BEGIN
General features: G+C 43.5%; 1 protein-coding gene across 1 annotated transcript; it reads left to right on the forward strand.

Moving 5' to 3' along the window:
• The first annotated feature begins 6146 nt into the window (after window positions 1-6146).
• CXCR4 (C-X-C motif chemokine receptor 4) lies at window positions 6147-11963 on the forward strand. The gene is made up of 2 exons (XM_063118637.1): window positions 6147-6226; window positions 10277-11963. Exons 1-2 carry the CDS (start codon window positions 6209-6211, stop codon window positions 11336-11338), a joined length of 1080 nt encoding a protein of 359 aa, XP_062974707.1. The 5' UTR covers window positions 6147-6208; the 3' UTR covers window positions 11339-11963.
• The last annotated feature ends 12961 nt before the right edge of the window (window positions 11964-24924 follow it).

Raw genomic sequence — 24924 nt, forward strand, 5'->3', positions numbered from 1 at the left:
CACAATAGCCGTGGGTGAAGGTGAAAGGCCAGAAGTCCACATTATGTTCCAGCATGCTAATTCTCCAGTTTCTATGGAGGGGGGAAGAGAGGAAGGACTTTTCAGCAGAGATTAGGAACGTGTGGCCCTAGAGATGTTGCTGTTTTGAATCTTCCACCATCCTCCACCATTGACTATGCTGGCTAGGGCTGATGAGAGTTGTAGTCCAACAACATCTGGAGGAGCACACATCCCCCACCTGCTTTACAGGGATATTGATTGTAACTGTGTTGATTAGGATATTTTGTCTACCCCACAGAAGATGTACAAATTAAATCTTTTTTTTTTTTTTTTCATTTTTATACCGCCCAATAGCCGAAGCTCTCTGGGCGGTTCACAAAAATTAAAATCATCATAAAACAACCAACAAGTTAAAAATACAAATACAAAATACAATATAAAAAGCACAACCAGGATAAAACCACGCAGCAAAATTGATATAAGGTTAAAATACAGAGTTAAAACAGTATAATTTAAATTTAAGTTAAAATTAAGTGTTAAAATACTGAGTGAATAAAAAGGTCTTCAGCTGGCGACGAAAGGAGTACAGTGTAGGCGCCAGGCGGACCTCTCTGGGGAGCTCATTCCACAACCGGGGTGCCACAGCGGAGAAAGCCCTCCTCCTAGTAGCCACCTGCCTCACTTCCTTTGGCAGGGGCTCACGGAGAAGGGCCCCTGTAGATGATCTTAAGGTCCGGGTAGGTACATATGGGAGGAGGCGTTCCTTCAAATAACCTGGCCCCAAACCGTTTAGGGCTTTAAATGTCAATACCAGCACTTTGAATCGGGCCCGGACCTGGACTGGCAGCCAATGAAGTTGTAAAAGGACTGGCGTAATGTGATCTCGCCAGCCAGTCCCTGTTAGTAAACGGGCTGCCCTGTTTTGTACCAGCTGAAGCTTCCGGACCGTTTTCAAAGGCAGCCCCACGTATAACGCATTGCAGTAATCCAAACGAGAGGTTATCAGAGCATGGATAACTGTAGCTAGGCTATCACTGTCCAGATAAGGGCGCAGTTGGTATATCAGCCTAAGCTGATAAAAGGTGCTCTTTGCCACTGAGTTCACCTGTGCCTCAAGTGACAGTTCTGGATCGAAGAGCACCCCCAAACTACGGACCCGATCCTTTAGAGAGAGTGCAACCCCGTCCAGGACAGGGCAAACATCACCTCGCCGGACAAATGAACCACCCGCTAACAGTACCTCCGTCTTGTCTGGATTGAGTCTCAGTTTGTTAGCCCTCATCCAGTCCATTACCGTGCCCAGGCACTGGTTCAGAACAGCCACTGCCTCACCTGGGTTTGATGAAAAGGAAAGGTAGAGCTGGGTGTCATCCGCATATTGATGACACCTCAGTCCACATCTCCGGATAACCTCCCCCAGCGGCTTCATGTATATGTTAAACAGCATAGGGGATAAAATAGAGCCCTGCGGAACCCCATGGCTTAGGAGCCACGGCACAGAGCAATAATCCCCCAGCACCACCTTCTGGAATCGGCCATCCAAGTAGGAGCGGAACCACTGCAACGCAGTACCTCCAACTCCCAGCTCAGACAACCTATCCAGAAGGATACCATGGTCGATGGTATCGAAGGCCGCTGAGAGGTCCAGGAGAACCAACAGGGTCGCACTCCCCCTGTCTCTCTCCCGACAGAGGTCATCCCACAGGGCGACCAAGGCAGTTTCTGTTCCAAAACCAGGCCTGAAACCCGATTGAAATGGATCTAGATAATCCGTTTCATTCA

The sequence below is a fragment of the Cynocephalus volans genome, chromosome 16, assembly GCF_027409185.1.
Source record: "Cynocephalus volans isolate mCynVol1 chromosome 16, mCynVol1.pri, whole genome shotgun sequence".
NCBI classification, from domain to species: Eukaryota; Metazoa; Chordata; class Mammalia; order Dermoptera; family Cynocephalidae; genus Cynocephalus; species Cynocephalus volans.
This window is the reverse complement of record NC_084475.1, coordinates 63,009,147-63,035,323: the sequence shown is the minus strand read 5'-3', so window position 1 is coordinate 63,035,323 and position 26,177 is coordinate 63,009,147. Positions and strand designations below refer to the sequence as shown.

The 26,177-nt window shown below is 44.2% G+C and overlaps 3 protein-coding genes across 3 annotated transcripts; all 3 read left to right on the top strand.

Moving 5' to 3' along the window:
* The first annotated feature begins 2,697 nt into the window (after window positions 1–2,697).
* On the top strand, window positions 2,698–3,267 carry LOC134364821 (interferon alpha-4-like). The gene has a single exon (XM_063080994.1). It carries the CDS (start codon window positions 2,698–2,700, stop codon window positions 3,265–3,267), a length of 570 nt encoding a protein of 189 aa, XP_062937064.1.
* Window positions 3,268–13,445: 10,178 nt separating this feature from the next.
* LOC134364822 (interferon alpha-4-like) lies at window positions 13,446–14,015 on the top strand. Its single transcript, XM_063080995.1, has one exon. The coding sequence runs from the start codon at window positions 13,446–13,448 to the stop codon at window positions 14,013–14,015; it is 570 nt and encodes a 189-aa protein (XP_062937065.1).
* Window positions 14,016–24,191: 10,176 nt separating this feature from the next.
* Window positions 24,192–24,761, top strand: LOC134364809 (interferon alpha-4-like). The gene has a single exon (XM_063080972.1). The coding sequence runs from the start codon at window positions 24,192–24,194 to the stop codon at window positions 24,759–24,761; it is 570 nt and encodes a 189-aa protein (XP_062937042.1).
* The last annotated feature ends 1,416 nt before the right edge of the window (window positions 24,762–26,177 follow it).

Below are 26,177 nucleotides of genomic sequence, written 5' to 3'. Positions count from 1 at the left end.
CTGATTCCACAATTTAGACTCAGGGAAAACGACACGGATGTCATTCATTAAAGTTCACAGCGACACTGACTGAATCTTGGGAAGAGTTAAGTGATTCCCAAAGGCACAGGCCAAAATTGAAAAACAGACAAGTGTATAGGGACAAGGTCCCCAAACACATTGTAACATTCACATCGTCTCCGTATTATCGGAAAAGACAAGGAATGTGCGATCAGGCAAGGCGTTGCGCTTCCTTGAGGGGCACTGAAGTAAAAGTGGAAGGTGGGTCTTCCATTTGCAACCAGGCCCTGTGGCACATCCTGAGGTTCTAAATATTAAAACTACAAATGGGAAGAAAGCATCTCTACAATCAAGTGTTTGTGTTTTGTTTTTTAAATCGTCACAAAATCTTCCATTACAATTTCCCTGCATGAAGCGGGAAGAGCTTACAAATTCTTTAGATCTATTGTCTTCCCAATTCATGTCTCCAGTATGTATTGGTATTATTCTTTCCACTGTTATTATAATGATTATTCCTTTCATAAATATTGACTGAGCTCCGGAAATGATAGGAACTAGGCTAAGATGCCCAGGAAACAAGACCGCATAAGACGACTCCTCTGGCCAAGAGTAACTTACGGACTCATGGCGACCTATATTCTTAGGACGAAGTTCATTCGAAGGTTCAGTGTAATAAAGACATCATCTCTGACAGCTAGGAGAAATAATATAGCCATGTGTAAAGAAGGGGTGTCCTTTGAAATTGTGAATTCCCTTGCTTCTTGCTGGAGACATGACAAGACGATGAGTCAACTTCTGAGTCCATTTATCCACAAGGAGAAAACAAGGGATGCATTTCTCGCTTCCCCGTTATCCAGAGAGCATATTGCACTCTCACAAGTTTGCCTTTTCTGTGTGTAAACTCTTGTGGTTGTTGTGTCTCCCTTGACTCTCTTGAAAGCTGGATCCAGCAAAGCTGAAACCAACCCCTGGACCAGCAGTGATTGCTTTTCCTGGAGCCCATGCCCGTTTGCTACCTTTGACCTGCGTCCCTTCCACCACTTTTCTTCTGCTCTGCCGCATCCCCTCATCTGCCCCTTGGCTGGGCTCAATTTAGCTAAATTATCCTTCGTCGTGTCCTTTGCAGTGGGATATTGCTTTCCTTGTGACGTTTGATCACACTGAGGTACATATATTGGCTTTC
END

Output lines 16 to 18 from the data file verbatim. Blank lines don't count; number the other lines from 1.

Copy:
* Window positions 3,268–13,445: 10,178 nt separating this feature from the next.
* LOC134364822 (interferon alpha-4-like) lies at window positions 13,446–14,015 on the top strand. Its single transcript, XM_063080995.1, has one exon. The coding sequence runs from the start codon at window positions 13,446–13,448 to the stop codon at window positions 14,013–14,015; it is 570 nt and encodes a 189-aa protein (XP_062937065.1).
* Window positions 14,016–24,191: 10,176 nt separating this feature from the next.